2016 AAHA Oncology Guidelines for Dogs and Cats
Safety considerations for personnel, pet owners, and the environment
The importance of attention to appropriate safety precautions in handling hazardous drug (HD) preparations in the clinic setting cannot be overemphasized. The veterinarian is legally and ethically obligated to educate staff regarding safe handling of chemotherapeutic drugs. Lack of staff communication and training in chemotherapy protocols could lead to an Occupational Safety and Health Administration investigation, fines, and lawsuits. Staff should have access to relevant Material Safety Data Sheets and be made aware of the toxicity of any chemotherapeutic agent that is used in the practice.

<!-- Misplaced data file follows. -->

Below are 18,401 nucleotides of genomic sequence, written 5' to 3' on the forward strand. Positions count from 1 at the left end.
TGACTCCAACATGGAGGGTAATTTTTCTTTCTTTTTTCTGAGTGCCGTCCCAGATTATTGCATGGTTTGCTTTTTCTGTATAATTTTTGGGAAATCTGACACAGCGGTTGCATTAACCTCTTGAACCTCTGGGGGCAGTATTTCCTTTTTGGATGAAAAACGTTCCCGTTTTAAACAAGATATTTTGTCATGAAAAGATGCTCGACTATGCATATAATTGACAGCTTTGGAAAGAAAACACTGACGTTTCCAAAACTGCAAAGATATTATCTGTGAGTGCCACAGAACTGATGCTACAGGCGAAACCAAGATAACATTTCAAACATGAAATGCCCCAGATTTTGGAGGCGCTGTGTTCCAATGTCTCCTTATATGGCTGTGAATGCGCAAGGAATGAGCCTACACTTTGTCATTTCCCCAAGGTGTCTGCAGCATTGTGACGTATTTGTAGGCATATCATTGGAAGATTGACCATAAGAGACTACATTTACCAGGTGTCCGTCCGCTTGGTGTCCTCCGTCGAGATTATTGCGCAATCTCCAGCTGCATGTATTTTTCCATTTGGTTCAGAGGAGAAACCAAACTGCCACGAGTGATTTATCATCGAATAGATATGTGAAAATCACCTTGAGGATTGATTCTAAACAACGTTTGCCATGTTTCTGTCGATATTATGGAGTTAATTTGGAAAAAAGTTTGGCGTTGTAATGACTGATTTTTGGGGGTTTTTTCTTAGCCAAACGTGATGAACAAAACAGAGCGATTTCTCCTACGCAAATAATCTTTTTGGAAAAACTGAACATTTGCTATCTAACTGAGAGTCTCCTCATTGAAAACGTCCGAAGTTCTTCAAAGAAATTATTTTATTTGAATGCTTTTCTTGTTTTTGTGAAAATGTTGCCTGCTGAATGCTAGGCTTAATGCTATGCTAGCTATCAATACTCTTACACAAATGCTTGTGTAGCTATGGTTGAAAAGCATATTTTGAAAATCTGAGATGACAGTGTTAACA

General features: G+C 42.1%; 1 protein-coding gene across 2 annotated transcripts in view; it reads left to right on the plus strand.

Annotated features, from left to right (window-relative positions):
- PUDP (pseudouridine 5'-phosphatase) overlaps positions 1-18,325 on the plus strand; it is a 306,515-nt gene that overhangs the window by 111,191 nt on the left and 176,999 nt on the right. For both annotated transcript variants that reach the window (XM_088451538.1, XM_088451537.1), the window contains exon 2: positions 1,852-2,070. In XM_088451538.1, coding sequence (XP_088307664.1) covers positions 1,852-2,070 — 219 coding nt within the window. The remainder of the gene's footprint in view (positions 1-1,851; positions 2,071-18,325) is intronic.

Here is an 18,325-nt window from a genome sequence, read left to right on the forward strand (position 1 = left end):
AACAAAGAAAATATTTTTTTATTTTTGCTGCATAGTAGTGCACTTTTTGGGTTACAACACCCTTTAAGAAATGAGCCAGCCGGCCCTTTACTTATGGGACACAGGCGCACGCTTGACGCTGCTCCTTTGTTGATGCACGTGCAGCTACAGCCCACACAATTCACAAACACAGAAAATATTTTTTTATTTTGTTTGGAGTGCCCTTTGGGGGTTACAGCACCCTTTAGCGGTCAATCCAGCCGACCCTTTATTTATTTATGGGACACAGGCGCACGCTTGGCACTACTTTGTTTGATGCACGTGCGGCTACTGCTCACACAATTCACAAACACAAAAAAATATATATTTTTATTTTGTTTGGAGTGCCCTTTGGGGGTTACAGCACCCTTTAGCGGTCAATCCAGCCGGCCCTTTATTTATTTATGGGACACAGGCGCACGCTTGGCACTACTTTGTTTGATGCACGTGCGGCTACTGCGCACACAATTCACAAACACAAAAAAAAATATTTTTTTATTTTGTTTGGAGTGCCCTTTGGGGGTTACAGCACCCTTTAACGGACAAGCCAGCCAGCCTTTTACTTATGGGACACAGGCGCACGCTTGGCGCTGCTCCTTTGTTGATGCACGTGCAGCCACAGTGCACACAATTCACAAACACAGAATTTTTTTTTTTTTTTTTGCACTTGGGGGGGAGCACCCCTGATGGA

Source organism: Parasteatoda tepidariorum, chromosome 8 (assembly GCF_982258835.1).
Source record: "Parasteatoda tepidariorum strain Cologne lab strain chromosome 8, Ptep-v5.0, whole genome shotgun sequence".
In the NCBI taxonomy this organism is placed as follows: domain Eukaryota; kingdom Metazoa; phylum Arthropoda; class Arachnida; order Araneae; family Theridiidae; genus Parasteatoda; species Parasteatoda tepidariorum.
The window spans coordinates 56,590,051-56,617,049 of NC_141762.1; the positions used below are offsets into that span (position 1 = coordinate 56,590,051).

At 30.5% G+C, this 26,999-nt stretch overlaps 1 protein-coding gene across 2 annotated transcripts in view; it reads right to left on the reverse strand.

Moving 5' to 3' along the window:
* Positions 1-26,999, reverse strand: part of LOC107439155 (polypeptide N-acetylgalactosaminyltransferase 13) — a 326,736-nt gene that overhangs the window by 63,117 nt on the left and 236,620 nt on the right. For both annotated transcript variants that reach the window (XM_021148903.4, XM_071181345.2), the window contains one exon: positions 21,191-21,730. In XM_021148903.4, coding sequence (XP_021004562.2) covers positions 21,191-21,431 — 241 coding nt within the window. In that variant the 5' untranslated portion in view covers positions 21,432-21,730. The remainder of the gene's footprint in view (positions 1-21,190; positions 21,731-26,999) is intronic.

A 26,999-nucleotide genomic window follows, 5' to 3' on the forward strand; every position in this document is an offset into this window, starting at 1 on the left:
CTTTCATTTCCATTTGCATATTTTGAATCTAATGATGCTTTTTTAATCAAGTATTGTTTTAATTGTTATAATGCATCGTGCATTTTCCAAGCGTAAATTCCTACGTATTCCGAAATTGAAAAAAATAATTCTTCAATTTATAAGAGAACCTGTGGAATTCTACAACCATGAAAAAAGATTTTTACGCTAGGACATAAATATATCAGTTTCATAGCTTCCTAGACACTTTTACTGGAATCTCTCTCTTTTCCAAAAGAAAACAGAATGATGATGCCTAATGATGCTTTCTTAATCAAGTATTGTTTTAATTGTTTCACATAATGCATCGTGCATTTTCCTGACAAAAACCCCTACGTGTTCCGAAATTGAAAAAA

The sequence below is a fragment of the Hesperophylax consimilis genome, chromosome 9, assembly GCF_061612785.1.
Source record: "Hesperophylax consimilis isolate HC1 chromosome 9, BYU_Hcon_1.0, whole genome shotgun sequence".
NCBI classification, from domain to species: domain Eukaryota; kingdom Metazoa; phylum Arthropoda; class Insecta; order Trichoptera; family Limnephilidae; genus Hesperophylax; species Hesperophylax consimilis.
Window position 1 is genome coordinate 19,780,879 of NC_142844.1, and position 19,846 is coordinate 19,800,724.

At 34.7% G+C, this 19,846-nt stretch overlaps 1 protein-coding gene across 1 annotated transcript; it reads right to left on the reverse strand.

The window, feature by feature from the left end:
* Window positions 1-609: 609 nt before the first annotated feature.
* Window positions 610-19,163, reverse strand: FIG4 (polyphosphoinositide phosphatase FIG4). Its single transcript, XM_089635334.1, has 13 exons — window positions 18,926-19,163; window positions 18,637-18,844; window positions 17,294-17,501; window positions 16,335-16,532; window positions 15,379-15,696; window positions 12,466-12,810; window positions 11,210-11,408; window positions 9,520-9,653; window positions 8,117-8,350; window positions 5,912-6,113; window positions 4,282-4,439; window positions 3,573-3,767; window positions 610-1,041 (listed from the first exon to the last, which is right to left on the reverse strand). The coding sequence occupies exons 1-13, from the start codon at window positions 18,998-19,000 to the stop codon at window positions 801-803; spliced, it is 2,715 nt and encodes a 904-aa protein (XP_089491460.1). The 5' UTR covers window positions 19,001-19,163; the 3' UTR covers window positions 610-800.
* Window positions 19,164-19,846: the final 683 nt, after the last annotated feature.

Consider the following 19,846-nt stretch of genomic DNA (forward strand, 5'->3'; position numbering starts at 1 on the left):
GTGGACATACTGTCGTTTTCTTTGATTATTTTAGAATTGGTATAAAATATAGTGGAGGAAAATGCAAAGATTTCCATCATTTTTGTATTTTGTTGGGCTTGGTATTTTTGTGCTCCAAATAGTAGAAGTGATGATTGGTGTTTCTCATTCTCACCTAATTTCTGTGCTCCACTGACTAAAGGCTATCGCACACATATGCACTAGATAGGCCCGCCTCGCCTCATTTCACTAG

For the purposes of these guidelines, HDs will be used interchangeably with chemotherapeutic agents. A complete list of HDs has been compiled by the Centers for Disease Control and Prevention and the National Institute for Occupational Safety and Health (NIOSH).28Improper handling can lead to unintended exposure to cytotoxic agents that are mutagenic, teratogenic, or carcinogenic. For example, exposure of healthcare workers to HDs has been confirmed by the presence of HD metabolites in urine.29 For this reason, safety is a paramount consideration for everyone involved with chemotherapy.